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Aristotelian causes are these four:

(1) The Efficient Cause. That which immediately produces the effect.

(2) The Material Cause. The matter on which (1) works.

(3) The Formal Cause. The Essence or “Form” (= group of attributes) introduced into the matter by the efficient cause.

(4) The Final or Ultimate Cause. The purpose or end for which the thing exists or the causal change takes place. But God is called the ultimate Final Cause, since, according to Aristotle, all things tend, so far as they can, to realise some Divine attribute.

God is also called The First Cause, or the Cause Causeless, beyond which even imagination cannot go.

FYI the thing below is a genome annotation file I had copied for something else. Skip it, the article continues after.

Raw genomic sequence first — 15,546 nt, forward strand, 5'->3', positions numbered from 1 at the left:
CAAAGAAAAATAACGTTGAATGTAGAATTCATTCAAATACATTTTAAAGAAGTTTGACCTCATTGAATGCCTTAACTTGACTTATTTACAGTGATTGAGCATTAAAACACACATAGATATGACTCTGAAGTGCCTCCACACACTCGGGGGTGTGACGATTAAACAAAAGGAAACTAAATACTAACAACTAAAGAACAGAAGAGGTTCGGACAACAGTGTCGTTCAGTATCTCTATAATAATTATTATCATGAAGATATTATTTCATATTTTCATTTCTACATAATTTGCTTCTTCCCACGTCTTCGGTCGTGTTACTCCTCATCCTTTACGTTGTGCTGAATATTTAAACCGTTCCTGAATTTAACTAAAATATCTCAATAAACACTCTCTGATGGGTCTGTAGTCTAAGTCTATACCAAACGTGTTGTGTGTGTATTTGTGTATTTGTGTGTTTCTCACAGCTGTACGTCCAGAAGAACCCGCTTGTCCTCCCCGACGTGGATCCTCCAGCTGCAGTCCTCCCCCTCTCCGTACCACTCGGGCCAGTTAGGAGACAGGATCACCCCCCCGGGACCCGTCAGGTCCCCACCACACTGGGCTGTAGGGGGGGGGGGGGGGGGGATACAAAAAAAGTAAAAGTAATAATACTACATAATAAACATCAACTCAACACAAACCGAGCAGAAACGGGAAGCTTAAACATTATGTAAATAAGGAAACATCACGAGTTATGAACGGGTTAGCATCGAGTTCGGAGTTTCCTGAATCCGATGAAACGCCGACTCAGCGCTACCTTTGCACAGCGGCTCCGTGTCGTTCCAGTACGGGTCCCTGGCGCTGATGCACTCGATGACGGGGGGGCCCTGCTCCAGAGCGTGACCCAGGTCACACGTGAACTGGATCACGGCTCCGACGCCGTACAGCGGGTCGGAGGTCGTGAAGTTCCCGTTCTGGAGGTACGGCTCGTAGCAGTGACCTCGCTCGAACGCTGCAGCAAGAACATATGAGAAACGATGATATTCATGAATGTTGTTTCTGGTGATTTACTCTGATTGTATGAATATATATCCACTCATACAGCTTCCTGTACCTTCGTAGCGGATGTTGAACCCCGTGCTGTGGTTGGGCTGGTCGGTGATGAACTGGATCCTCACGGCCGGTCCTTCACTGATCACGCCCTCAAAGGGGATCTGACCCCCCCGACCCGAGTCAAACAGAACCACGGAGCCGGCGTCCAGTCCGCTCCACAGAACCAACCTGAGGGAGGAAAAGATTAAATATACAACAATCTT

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Entry taken from Dictionary of Phrase and Fable, edited by the Rev. E. Cobham Brewer, LL.D. and revised in 1895.

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Caudle (Mrs.)
Caught Napping (To be)
Cauld-lad (The)
Cauline (Sir)
Caurus or Corus
Causa Causans
Causa Causata
Cause (The)
Cause Celébre
Cauther (Al)
Caution Money
Caut ser
Cavalerie à Pied
Cavalier or Chevalier de St. George
Cavalier Servant